TV or film producer

TV and film producers look after the business side of productions.

Annual Salary


Average UK salary in 2018 was £29,588 (source Office for Statistics)

Working hours


Future employment

There will be 3% more TV or film producer jobs in 2024.
In your local area

What's it all about?

You'll manage the production process from start to finish, organising people and resources. 

Your day-to-day duties might include:

  • deciding which projects to produce, or creating programme ideas yourself
  • reading scripts
  • securing the rights for books or screenplays, or negotiating with writers to produce new screenplays
  • identifying sources of funding and raising finances
  • working out what resources are needed
  • checking and approving locations
  • pitching to television broadcasters to commission your programme
  • planning filming schedules
  • hiring staff, cast and crew
  • managing cash flow
  • making sure the production stays on schedule and within budget
  • working with marketing companies and distributors 


You could do a degree in film or media production before applying for work with a production company.

You'll find it helpful to take a course that includes practical skills, work placements and the chance to make industry contacts.

You'll usually need:

  • 2 to 3 A levels for a degree


You could start by doing a college course, which may help you to get a job as a production assistant or runner. With experience, you could then move on to become a producer. Courses include:

  • Level 3 Diploma in Creative Media Production
  • Level 3 Diploma in Film and Television Production

You'll usually need:

  • 4 or 5 GCSEs at grades 9 to 4 (A* to C) for a level 3 course


You could start by doing a broadcast production assistant advanced apprenticeship and work your way up to a producer role.

You'll usually need:

  • 5 GCSEs at grades 9 to 4 (A* to C), usually including English and maths, for an advanced apprenticeship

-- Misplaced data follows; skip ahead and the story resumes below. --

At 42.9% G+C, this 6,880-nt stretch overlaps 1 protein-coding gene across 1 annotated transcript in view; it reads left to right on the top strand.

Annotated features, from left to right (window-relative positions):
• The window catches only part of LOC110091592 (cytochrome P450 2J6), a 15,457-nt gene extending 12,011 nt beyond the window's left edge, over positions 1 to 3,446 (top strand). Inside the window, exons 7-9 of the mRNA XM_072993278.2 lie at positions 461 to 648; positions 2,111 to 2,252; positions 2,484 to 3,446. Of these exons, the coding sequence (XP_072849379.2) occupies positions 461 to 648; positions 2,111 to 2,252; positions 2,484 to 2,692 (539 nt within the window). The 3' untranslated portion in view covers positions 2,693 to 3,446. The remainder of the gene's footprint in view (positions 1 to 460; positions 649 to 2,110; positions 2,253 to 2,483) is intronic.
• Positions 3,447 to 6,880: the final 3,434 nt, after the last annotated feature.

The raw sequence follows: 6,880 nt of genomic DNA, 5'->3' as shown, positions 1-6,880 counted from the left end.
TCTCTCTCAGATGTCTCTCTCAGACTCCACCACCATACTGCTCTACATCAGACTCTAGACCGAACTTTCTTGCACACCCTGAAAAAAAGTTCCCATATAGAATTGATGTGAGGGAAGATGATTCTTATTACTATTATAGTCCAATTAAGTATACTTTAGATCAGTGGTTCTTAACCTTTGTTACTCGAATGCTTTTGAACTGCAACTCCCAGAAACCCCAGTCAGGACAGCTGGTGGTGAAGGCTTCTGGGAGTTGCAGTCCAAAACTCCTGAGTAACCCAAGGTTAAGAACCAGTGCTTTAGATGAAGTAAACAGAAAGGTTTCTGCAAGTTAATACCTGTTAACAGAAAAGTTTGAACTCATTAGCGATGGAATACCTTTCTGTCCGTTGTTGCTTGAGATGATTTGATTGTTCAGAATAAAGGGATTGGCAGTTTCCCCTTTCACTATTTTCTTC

Other Routes

A common way to get into this job is to start as a runner and work your way up. Producers of factual programmes often start as programme researchers or journalists.

You may also be able to start in a production office role like an administrator and learn on the job.

In film, you'll usually start as a runner then move on to become a production co-ordinator, line producer and production manager.

A different route is to work your way through 3rd, 2nd and 1st assistant director roles with a media production company.

You'll be expected to get as much practical industry experience as you can through activities like:

  • student film and TV
  • work experience placements
  • hospital or community radio

You can search for film and TV companies to approach for experience through media business listing services like PACT and The Knowledge.

You may be able to get training through one of the new entrant training schemes that broadcasters like the BBC and Channel 4 offer. Other opportunities may be available through regional film agencies. You can find out more from:

You could also take short courses in production skills run by film schools, regional screen agencies and private training providers.

You'll need a lot of experience in both the creative and business sides of film or programme making. You'll also need an in-depth understanding of the production process, and a good network of contacts in the industry.

You can join The Production Guild, for professional recognition, training opportunities and to make industry contacts.


You’ll usually be paid a fee for each project. Rates can vary widely. The Broadcasting Entertainment Cinematograph and Theatre Union (BECTU) has information on current pay guidelines.

Depending on your contract, you may also receive a percentage of the profits from a feature film.


Hours can be long and irregular.

Freelance contract work is very common.

The work is mainly office-based, but you’ll visit studios or locations for meetings. Location work could be anywhere in the UK or overseas, so you’ll travel and be away from home for long periods.

With experience, you could become an executive producer, or set up your own production company.

You can find out more about becoming a TV or film producer from ScreenSkills and ProductionBase.

Skills required and how your skills match up

What skills are required?

You'll need:

  • creativity and vision
  • presentation and negotiation skills
  • leadership and management ability
  • planning and organisational skills
  • financial skills and the ability to work to a budget
My top 5 skills from the skills bank
Please sign in to compare your skills to this job. Sign in

To save or view your choices and results you must sign in or register (takes 1 minute).

Sign in Register